​​The good news is that these issues can be prevented. It requires good self-management and proper use of your podiatry service.

How diabetes affects the feet

Good blood glucose control is the only way to reduce the risk of diabetic complications. Prolonged high blood glucose levels over a period of time can lead to narrowing and even blockage of blood vessels. In the feet, this can cause tissue damage, resulting in amputation in extreme cases.

The nerves supplying the feet can also be affected. Most impacted are the sensory nerves in the skin. These are the ones that allow us to feel touch, temperature and pain. Loss of sensation increases the risk of developing serious diabetic foot problems unless the patient is very careful and vigilant.

Fortunately it is possible to manage and minimise the risks, mainly through diet, exercise and lifestyle changes. Below are some of the things that people with diabetes can do to help reduce the risk of complications in the feet.

When you have diabetes, you must check your feet

Remember that out of sight should not be out of mind. We don’t look much at our feet but with diabetes you have to. Looking after your feet is as important as looking after the rest of your body.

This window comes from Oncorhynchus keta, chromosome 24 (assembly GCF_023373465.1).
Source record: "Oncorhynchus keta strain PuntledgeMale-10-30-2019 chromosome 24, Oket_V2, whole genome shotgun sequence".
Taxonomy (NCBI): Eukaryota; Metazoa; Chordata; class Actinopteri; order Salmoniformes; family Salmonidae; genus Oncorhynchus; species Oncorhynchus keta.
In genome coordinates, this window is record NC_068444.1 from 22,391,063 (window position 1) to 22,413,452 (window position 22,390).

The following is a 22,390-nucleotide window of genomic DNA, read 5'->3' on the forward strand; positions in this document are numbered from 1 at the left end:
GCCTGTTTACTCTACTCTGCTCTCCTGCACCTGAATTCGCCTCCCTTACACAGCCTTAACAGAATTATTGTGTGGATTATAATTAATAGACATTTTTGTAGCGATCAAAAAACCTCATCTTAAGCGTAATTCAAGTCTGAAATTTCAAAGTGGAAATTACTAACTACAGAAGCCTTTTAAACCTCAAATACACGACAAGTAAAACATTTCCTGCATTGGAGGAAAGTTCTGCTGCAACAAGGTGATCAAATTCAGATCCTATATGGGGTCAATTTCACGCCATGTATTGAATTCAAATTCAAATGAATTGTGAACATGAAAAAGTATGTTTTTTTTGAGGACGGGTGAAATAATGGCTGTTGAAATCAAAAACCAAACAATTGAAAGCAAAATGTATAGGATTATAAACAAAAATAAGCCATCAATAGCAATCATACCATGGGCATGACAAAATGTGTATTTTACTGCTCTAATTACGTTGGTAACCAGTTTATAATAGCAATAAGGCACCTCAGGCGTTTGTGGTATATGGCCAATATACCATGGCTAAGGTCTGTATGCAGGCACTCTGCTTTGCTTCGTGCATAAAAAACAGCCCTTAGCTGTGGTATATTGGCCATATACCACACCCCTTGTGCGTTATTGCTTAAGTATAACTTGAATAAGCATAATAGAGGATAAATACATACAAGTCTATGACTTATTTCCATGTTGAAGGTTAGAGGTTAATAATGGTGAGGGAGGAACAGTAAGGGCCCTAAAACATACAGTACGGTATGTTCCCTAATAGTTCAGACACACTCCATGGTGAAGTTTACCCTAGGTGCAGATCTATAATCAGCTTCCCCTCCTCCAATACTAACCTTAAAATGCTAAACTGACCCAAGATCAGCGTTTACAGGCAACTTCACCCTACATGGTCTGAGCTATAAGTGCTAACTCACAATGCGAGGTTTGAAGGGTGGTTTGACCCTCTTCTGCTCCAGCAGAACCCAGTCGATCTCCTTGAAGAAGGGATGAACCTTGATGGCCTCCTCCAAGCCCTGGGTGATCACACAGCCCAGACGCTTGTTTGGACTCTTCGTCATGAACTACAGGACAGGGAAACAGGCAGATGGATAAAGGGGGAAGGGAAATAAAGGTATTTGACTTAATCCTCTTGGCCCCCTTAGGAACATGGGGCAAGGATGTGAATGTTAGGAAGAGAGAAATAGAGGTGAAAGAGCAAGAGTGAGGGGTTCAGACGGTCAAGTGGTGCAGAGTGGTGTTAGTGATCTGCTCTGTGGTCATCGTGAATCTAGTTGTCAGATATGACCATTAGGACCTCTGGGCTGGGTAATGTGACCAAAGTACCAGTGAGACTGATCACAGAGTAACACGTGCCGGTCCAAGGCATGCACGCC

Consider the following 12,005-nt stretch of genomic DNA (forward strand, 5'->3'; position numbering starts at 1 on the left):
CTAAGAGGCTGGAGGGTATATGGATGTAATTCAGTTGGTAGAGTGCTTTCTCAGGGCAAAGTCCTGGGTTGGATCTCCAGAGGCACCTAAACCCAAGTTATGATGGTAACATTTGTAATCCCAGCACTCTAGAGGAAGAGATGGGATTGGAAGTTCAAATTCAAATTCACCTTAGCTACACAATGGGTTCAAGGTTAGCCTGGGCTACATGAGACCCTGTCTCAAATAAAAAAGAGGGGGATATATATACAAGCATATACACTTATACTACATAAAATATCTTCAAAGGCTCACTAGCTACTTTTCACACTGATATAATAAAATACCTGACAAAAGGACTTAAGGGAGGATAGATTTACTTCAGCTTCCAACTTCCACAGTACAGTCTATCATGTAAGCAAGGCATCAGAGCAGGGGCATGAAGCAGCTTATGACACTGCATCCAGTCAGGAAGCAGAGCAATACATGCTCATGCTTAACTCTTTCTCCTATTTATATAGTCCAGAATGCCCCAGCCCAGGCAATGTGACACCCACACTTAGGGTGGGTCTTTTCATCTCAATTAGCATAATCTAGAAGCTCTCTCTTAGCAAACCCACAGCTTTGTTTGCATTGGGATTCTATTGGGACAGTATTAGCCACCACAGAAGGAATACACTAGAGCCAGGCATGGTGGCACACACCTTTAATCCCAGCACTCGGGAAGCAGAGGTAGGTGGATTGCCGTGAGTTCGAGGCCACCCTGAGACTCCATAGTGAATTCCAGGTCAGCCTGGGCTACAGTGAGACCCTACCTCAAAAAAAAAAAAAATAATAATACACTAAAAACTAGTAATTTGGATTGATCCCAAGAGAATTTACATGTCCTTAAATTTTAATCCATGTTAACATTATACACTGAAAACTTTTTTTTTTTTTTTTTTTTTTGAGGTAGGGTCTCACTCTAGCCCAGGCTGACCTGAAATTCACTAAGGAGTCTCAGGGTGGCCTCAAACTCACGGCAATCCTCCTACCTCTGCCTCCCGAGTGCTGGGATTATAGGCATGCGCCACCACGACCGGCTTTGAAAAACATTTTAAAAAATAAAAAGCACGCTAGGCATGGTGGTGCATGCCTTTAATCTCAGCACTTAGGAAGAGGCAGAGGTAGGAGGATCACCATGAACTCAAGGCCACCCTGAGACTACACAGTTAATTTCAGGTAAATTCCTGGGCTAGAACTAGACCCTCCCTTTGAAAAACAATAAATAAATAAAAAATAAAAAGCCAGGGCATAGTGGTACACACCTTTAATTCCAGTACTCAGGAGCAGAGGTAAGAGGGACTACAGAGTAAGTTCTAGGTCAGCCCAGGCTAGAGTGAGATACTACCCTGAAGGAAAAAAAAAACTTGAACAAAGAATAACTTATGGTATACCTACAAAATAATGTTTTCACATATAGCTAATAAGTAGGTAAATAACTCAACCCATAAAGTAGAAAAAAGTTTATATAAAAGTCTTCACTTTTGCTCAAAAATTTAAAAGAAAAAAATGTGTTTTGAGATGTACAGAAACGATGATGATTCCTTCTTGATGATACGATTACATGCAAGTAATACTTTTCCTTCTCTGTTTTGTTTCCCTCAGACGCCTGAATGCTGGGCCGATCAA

Checking your feet on a daily basis is the best way to know if there is anything wrong with them. If you see any changes, such as blisters, red areas, unusual blemishes, swelling or cuts, contact your podiatrist or doctor immediately.

Attend diabetic foot checks

Foot examinations check for:

  • Loss of sensation.
  • Level of blood flow to the feet.
  • Changes to the foot shape (development of pressure points).
  • Other foot conditions such as diabetic foot ulcer.

Regular foot checks by a podiatrist, nurse or doctor will ensure that any changes in your foot condition that may present a risk get promptly noticed. Treatment or management advice can then be given to assist with continued good foot health.

Read on for more foot care tips.

Ref: S13